When Should Kids Be Allowed To Pick Their Own Clothes?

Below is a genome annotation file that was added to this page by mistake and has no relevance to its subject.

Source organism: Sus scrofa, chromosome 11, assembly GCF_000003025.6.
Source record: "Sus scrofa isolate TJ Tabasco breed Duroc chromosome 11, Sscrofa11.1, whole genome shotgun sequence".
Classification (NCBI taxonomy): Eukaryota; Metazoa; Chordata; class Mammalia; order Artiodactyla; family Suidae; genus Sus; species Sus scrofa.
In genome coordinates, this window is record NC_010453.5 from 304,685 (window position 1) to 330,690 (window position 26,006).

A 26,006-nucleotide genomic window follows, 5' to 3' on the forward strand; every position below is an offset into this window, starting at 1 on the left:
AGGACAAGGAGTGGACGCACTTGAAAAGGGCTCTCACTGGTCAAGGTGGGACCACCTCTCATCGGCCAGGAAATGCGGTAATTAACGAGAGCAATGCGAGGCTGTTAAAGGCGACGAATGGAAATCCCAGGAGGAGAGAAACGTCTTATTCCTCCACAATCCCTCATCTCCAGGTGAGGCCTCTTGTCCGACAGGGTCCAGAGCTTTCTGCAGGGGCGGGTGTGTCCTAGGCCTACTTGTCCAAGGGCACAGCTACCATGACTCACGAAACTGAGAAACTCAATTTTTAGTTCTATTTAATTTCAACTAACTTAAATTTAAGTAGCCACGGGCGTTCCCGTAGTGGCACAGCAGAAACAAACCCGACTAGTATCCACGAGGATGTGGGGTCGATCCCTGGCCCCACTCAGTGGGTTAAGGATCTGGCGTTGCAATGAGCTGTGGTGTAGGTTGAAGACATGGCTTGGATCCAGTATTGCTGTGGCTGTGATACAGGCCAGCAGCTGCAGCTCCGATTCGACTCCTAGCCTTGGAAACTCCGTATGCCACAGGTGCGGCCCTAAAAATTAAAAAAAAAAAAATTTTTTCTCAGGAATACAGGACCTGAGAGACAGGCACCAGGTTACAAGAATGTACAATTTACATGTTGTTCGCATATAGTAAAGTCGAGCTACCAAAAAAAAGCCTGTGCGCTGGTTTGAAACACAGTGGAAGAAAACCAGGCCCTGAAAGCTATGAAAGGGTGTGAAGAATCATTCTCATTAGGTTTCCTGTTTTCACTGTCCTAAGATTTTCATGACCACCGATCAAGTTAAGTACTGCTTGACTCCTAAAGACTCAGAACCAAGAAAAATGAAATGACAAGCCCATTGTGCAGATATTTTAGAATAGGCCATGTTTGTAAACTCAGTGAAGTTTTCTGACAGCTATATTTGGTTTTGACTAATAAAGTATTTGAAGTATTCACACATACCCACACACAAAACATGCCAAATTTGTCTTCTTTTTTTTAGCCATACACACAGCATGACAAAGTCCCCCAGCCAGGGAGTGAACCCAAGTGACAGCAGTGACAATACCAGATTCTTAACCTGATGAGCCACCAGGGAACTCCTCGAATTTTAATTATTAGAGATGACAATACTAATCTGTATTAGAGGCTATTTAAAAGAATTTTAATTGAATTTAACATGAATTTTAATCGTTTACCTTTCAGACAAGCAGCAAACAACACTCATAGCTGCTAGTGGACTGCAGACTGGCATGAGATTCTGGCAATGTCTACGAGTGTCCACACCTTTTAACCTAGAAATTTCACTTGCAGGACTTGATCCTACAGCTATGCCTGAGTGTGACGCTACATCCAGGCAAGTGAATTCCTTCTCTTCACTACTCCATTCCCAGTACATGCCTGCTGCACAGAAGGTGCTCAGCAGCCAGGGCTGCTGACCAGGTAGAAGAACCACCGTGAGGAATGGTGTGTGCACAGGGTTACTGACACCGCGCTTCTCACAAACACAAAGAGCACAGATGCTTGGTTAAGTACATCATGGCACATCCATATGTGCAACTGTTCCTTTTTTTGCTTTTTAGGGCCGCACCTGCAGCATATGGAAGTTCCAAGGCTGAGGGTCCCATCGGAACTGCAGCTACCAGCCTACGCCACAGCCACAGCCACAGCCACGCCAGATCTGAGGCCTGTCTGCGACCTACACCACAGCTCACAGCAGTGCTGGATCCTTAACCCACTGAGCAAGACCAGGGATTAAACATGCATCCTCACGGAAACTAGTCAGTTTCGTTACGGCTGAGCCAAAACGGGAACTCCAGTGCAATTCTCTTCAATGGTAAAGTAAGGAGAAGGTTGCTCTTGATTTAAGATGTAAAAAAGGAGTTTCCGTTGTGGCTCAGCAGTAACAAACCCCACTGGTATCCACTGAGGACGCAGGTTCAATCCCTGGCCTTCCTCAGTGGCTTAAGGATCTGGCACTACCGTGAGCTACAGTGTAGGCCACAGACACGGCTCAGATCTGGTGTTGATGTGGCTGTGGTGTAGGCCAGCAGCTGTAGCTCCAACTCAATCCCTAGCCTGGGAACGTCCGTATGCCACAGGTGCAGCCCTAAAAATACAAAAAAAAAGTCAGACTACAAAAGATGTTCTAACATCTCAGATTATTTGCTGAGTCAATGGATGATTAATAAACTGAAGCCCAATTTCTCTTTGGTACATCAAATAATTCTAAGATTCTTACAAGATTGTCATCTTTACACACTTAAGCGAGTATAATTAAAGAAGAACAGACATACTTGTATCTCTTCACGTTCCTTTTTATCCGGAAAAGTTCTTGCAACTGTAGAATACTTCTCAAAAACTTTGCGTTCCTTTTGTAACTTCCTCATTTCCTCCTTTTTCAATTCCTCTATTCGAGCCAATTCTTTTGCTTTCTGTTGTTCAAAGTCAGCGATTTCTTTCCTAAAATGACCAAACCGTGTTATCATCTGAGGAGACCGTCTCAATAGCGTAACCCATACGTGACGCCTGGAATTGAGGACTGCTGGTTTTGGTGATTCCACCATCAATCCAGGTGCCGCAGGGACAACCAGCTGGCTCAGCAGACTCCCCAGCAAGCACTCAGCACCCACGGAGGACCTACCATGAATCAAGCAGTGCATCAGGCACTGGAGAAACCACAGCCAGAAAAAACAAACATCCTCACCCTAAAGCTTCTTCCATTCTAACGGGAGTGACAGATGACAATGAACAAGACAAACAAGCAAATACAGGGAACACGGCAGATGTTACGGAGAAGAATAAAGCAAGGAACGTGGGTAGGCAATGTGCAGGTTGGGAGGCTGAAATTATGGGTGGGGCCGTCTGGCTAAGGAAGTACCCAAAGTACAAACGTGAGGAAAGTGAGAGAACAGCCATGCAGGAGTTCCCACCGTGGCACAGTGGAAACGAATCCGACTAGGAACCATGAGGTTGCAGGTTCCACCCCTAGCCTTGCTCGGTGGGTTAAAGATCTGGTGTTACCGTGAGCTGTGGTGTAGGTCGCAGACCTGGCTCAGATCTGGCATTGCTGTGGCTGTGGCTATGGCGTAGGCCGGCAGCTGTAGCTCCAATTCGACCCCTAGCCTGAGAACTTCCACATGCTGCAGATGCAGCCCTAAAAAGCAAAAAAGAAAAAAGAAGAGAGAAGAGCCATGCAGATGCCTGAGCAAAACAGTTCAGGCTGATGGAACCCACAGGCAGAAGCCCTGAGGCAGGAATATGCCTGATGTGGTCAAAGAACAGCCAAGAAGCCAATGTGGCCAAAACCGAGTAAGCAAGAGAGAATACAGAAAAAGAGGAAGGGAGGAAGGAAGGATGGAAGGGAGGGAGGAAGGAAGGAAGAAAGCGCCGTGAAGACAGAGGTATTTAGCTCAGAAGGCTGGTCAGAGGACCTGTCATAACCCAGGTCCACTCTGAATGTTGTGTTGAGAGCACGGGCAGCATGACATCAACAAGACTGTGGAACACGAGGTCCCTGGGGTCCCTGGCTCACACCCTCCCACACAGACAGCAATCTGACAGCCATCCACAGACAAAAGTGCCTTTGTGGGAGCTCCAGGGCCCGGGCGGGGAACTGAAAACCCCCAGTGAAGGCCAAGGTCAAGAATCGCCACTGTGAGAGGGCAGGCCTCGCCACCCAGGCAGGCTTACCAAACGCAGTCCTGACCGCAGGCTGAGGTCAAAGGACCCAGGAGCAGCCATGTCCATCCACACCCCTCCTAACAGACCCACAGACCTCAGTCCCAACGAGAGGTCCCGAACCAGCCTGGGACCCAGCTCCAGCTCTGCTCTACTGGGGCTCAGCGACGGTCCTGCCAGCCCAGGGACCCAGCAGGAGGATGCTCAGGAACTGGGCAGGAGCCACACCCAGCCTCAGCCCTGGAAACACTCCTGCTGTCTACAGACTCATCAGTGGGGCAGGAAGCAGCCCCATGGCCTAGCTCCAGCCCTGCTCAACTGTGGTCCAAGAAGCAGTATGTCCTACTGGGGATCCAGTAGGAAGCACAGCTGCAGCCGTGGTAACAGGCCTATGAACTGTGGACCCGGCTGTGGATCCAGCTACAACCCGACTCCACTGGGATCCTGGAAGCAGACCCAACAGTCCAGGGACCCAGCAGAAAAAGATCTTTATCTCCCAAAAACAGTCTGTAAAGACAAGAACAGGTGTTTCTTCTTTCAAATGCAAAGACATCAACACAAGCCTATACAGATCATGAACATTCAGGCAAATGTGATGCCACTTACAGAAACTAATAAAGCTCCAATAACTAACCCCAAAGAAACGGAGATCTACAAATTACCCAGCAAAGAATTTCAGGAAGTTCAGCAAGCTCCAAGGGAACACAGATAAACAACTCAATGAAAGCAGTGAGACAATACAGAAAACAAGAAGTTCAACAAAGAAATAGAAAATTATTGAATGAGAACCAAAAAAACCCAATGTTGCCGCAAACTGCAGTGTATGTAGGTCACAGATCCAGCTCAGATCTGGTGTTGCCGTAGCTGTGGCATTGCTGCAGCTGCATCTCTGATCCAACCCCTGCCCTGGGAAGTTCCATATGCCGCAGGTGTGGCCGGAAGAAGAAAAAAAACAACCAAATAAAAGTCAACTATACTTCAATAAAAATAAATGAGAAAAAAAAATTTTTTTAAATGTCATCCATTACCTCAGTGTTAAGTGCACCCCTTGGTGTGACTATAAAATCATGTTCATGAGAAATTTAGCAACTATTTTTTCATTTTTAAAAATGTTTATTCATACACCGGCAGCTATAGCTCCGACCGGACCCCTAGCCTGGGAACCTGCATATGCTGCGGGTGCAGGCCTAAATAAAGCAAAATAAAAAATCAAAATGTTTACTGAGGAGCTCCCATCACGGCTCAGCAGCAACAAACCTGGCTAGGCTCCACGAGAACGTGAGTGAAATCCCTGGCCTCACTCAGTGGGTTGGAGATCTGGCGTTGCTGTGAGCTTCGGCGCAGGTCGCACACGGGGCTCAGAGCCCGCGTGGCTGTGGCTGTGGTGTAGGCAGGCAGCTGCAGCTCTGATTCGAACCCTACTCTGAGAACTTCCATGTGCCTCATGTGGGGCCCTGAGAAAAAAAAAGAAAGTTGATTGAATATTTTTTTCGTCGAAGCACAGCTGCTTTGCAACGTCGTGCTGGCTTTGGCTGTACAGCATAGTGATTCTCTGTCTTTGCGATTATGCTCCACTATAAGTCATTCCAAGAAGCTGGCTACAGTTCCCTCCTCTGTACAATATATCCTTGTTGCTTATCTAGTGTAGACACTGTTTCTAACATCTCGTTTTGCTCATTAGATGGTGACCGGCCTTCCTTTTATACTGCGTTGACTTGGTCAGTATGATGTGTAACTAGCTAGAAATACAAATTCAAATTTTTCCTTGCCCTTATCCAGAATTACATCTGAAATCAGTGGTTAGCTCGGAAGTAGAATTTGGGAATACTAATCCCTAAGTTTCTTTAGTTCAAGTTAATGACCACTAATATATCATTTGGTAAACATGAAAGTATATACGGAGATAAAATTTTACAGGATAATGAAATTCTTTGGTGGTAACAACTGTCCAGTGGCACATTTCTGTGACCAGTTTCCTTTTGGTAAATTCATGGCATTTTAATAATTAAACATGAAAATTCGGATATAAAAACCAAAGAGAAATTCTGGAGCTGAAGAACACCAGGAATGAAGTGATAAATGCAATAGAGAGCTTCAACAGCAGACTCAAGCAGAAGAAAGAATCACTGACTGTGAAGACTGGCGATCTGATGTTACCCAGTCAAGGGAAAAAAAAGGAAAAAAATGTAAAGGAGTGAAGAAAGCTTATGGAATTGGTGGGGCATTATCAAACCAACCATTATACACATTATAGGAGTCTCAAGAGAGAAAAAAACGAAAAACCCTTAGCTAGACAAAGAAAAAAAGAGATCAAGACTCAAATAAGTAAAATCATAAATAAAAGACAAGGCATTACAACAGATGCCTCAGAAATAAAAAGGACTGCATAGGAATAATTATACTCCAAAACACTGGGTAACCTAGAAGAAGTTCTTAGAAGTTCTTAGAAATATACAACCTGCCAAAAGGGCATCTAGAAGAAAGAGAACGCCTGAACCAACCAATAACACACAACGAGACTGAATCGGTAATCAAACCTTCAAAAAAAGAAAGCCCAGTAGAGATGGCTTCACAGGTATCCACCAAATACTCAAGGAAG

I remember one Christmas many moons ago. As custom with our African mothers, my mother already bought my Christmas clothes weeks before Christmas. I totally fell in love with the outfits –a pair of jeans and jacket—that when she showed me, I instantly wished I could fast forward Christmas so I could rock my new outfit! The prospect of wearing my new clothes was thrilling coupled with the general magical ambience of the season, I was beside myself in joy! Couldn’t stem the excitement. Finally, it was Christmas day! But the unexpected happened. I developed a strong distaste for the outfit. I suddenly did not wish to wear jeans trouser and jacket on Christmas, and told my mom I wanted to wear something else entirely. Wait for it, one of my old dresses! She couldn’t believe her ears. Imagine a mother that already meticulously arranged her daughter’s outfit the previous day, arranging the shoes and other accessories only for her to wake up and turned up her nose at them. But trust African mother, the Nigerian breed especially; she heard me quite all right, but she was having none of that. I was seven year old. I started crying, throwing all manner of tantrums and even succeeded in winning my grandmother to my side. She, tired of my persistent wailing, sued that I be allowed to wear my desired outfit which was a dress I wore for my fifth birthday two decades ago! Okay, I added a bit of drama. It was two year old dress. I’m rocking a mighty grin right now at the memory of it all. If this is not funny, then I don’t know what else is. I was willing to dump a new gorgeous outfit that I was initially excited to have in favour of a two-year old dress, a beautiful one, but still an old dress! My mom was frustrated but then, she was not ready to tolerate my ‘nonsense’. She instead decided to negotiate with me. Told me we should reach a compromise; that I wear my new jeans and jacket clothes to the Father Christmas grotto she wanted to take me, then I change to my beloved yellow and black dress when we get back. That stopped the flood of tears instantly as it appealed to me. And now look at us today, we all live happily ever after! A Father’s Opinion on When To Allow Kids Pick Their Own Clothes According to this dad, allowing children to choose their own clothes is a way of teaching them critical decision making skills. He said he will rather guide them along this path by helping them group their clothes into 3 categories, so they know which category to choose from and when. As long as the kids choose from the right category, he is not bothered about how they combine it. He however hinted at the ‘war’ he had to face from the mother who apparently always have a better alternative on whatever outfit the children turn up in. Parents need to note that it is not always tantrums when kids insist that they do not want a clothing piece. It might be that it is too tight or scratchy, or just plain uncomfortable. They are the one wearing it, so they should know better. That is not ruling out stunts like what a 7-year old me did though. In such cases, parents need to be firm while not being brash. Guided Decision Making as The Way Out Some kids could be pretty much opinionated quite early on. I have seen a case where a 3-year old would not allow adults pick her outfit for her. You pick this, she picks that and will insist she is wearing what she picked. Otherwise, your ear drums won’t have peace from their persistent wailings. So what do parents handle this situation? Do they hang up their hands in exasperation and allow them unmitigated freedom? Can that 3-year old be able to pick weather appropriate clothes? Say for instance, we are in harmattan and your kid whom you have given unbounded freedom decides on knickers and tank top only, will you, as a responsible parent, allow that on the altar of ‘I want her to start making decisions’? I guess not. This is where their budding decision making skills still need a bit of adult guidance until they are old enough to be given complete freedom. You can go the route of that dad I mentioned earlier, or that of a mom who prefers to lay out three different outfits for her kids, then step back to allow them pick. That way, there is room for them to cultivate critical decision making skills while they still end up in suitable clothes. Thank you for reading! It’s a super beautiful Thursday and we are so grateful to be alive, and well! These days more than ever, that can no longer be taken for granted. Being alive and bubbling in good health is indeed a great gift, and we hope everyone gets to enjoy that for a very long time.